Next, the Minnesota Coronary Study (MCS) [7] was a double-blind RCT and self-described “outgrowth” of the National Diet-Heart Feasibility Study – the predecessor of a highly anticipated NHBLI-sponsored national trial using over 100,000 men. The feasibility project, however, was a rather huge disappointment when the results showed absolutely no benefit of replacing PUFAs for SFAs on heart disease in over 2,000 subjects. The subsequent NHBLI study was then abandoned due to “reasons of cost” [16]. Nevertheless, MCS randomized over 9,000 men and women free of CHD to either a diet high in PUFAs, low in SFAs or one high in SFAs and low in PUFAs. Despite greater reductions in cholesterol levels in the high PUFA group, there were no statistical differences in CHD events, death or total mortality between the groups. In actuality the treatment group had slightly more cases of CHD and overall deaths in both men and women, albeit to a non-statistically significant degree.

In the Diet and Myocardial Reinfarction Trial (DART) [8] over 2,000 men who had a recent heart attack were randomized to one of three advice-groups or a non-advice control (Group 4): Group 1 was advised to reduce fat intake and achieve a high PUFA to SFA ratio; Group 2 was a high fatty fish advice group; and Group 3 was a high cereal fiber advice group. In the end there were no significant differences in mortality between the fat intake and cereal fiber advice groups. Total mortality in the fatty fish advice group, however, was significantly reduced, attributed entirely to a decrease in ischemic heart disease deaths. With regards to the failure of the high PUFA group, the authors state that, “If serum cholesterol had decreased more in our trial, mortality might have been reduced.” Perhaps they forgot that those in fish advice group managed to reduce their mortality despite increasing their cholesterol levels by over 2% during the first two years of follow-up before falling back to initial levels. Either way, there was no overall decrease in cholesterol levels in the fish advice group yet a significant reduction in heart disease deaths.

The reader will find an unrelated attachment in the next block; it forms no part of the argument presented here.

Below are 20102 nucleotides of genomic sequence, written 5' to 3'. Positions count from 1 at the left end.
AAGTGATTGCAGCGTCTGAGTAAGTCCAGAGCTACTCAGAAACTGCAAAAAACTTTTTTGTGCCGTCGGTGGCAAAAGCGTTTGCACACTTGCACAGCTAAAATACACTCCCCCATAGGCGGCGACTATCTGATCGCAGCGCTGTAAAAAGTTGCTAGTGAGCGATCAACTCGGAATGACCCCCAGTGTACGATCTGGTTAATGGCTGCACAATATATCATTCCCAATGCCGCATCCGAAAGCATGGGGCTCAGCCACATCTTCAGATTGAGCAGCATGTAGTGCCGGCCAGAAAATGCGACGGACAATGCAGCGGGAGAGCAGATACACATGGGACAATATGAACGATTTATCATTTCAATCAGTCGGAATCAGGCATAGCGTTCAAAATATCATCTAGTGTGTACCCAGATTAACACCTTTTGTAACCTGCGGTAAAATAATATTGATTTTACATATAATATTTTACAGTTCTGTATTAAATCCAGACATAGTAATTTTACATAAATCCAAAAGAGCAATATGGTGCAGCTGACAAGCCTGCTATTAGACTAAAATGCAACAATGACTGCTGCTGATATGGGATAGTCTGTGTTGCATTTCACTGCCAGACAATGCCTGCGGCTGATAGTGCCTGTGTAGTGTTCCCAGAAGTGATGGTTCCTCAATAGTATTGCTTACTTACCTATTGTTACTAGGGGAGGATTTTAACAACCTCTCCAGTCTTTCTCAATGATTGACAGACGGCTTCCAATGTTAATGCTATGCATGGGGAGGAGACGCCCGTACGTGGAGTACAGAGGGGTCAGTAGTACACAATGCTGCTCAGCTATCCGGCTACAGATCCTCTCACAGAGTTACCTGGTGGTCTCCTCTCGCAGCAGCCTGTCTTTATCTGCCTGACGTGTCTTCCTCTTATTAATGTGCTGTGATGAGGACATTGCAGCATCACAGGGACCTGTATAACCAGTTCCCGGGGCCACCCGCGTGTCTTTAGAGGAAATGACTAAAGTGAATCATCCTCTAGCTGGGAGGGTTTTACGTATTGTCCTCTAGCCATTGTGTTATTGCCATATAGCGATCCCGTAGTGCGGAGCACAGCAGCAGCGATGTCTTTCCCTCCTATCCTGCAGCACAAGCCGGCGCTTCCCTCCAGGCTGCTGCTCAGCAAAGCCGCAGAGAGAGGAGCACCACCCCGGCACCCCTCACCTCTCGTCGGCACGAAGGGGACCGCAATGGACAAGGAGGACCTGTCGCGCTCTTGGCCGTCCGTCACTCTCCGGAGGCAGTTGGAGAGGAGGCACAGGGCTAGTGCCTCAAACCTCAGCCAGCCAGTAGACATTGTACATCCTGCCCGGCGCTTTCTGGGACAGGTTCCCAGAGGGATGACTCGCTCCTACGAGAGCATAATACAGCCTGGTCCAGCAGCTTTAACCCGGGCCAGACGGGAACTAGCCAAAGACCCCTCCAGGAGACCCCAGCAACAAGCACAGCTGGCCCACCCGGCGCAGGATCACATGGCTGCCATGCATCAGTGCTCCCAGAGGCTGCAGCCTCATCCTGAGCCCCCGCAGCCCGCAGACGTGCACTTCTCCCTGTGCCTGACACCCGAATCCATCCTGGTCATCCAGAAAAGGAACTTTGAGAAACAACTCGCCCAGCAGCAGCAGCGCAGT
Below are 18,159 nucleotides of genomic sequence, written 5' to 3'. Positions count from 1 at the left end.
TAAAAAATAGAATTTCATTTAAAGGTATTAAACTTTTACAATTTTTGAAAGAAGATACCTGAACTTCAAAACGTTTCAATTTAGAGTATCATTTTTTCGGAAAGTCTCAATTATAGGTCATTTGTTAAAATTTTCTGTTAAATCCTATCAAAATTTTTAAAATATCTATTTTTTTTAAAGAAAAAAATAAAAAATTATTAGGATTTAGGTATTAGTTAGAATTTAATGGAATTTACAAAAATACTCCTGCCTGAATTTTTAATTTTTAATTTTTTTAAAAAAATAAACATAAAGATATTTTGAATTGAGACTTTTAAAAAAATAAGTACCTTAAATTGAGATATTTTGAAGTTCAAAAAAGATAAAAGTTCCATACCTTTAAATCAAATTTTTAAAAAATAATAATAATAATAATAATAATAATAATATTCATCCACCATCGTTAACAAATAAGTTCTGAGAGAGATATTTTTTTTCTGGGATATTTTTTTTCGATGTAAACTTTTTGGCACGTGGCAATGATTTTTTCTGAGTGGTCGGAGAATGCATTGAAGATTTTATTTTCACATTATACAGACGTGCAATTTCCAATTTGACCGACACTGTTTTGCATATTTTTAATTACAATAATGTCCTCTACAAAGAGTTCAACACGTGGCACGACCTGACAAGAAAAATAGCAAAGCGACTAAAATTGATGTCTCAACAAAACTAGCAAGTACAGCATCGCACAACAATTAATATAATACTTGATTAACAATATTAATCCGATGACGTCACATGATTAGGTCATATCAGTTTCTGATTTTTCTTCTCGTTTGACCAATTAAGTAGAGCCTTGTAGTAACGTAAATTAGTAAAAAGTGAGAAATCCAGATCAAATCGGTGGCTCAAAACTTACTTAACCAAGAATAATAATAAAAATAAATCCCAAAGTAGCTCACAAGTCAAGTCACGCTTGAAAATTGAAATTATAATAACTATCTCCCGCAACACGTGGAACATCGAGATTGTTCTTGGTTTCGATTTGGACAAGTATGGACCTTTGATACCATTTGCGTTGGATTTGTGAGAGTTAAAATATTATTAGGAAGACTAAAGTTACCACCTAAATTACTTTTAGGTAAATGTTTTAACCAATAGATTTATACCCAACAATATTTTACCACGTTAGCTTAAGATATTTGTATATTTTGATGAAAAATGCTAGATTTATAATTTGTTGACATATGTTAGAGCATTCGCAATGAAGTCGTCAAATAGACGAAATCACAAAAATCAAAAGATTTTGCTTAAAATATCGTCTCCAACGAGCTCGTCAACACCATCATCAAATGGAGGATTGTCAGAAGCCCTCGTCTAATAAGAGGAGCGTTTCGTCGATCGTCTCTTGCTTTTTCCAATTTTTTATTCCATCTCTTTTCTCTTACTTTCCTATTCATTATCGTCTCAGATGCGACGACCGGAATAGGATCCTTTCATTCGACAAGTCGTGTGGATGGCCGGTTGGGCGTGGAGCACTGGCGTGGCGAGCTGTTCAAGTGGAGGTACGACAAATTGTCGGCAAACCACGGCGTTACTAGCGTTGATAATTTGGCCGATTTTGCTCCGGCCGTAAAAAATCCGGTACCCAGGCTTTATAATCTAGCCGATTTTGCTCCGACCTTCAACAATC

Rounding out our RCTs, just like the Oslo Diet-Heart Study, the St. Thomas Atherosclerotic Regression Study (STARS) [9] is rife with multiple interventions in the diet group – e.g. reducing their intake of junk food, avoiding trans-fat-rich margarines, and increasing their intake of fruits and vegetables. All in all, this is just another weak example in support of replacing PUFAs for SFAs.

But what about Sydney?

Remember when the authors of the meta-analysis stated that their, “findings demonstrate reductions in CHD events, and [that there was] no evidence for increased risk, in long-term trials utilizing PUFA consumption at very high levels.Well that’s because they left out (albeit, not purposefully) one of the most telling RCTs, to-date, on the effects of PUFA consumption and CHD.

The study not mentioned in the meta-analysis is that of the Sydney Diet-Heart Study (SDHS), conducted between 1966 and 1973 [17]. This study was excluded based solely on its non-CHD end-point (i.e. overall mortality). However, had this meta-analysis been published in 2013 or later, the re-evaluation of the SDHS – which does include CHD and CVD end-points – would most certainly have made the cut [18].

The SDHS randomized 458 men aged 30-59 years with a recent coronary event to either replace their saturated fat intake with safflower oil – a PUFA devoid of any omega-3 – or to continue their normal diet rich in SFAs. This study is unique in that it provides a dietary source of PUFAs that is not confounded by the potential cardiovascular benefits of omega-3s. Only two other studies exist that utilized a similar protocol – the first of which was the Minnesota Coronary Study which resulted in slightly more deaths in the PUFA group (despite not being significant), followed by an RCT in England that used corn oil in patients with previous heart attack [19]. The latter was not analyzed in the 2010 meta-analysis based on the fact that all of the patients were also receiving “conventional treatments” for heart disease. Nonetheless, what did the researchers find in their re-evaluation of SDHS?

Despite reducing their cholesterol levels by 13% – compared to only 5% in the control group – and comparatively doubling their PUFA:SFA ratio, those receiving the cholesterol-lowering safflower oil enjoyed statistically significant increased rates of death from CVD (17% vs. 11%) and CHD (16.3% vs. 10.1%) compared to control (all-cause mortality was only borderline significant with death rates of 17% vs. 11.8% in treatment and control groups, respectively). So much for no evidence demonstrating an increased risk with regards to long-term PUFA intake and CHD.